Machiavelli's The Prince,

Essay by Ritch Ray RoCollege, UndergraduateA+, January 1996

download word file, 2 pages 3.0

Downloaded 148 times

Part 15 of Machiavelli's The Prince, entitled Of the Things

for Which Men, and Especially Princes, Are Praised or

Blamed, states that, in order for a man to maintain control

of a government and better that territory, he must engage

in certain actions that may be deemed immoral by the

public he serves. Machiavelli argues a valid point, that the

nature of man is twofold, encompassing good and evil, right

and wrong. The effectiveness of his argument, however,

relies on the fact that the person reading his essay is an

objective observer of human nature. Not leaving this to

chance, Machiavelli plays a psychological game with the

reader in order to convince them of his argument.

Machiavelli prefaces his thesis with commentary that

attempts to place the reader in a subordinate state-of-mind.

He confesses to the reader that he fears sounding

presumptuous for writing about a subject covered many

times before by others and differing from their opinion in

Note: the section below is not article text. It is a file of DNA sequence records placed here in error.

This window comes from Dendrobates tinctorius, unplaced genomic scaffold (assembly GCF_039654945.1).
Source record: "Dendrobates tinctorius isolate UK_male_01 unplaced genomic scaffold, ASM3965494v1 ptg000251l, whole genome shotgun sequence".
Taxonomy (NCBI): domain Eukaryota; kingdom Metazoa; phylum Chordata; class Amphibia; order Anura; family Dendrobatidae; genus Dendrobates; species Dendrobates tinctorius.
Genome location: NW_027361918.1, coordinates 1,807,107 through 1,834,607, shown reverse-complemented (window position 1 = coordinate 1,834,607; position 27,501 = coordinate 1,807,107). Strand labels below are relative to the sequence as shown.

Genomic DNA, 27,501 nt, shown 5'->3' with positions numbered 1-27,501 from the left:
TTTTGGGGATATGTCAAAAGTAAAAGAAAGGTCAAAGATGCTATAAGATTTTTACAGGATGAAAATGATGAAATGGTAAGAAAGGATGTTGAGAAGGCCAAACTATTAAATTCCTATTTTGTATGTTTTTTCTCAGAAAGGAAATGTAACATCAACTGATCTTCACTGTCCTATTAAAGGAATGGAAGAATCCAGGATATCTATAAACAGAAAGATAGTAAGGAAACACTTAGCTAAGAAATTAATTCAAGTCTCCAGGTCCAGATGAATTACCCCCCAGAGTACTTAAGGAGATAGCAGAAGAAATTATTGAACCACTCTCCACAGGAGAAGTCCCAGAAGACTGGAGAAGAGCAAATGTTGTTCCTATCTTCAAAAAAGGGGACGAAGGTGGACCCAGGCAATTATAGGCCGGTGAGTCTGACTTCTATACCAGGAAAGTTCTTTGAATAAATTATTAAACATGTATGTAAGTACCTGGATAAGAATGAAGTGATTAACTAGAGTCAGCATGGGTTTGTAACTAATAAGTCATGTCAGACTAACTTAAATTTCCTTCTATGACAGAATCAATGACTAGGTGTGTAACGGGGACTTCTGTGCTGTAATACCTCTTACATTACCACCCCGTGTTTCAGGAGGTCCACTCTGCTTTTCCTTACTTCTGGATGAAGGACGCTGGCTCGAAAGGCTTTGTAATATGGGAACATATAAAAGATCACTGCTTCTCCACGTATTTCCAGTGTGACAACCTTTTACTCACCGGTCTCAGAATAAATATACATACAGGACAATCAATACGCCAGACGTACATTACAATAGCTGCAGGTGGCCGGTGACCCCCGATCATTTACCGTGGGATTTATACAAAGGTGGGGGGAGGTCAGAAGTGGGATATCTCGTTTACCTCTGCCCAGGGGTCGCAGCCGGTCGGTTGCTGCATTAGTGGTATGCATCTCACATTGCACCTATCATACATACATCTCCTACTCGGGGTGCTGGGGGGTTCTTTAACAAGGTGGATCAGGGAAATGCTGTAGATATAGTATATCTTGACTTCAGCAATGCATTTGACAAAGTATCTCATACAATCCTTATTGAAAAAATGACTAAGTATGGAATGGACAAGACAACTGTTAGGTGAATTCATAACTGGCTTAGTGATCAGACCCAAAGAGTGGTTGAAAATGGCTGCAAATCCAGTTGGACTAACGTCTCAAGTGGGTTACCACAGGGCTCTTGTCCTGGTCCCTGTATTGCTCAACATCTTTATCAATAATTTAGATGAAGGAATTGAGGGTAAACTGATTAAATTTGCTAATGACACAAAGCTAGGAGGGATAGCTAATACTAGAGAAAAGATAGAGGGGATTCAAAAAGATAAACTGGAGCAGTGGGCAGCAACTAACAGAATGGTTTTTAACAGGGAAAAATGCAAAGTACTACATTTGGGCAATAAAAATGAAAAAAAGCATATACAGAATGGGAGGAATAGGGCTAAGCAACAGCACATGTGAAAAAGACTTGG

the matter.

This statement places the author at the mercy of

the reader and prepares them to hear an idea that may not

be popular. Having been asked forgiveness for the pride of

the author, the reader drops barriers that he may have

against arguments driven by ego and opens his mind to

Machiavelli on a personal, sincere level. By placing himself

at the feet of the reader, Machiavelli puts himself and his

argument in a position of power. He wastes no time in using

this power to gain more control over the reader. In the next

sentence he states that his intention is to create an outline

for behavior in public office " of use to those who

understand". This statement compels the reader to agree

with the points that the trustworthy, forthright Machiavelli

argues, or be relegated the...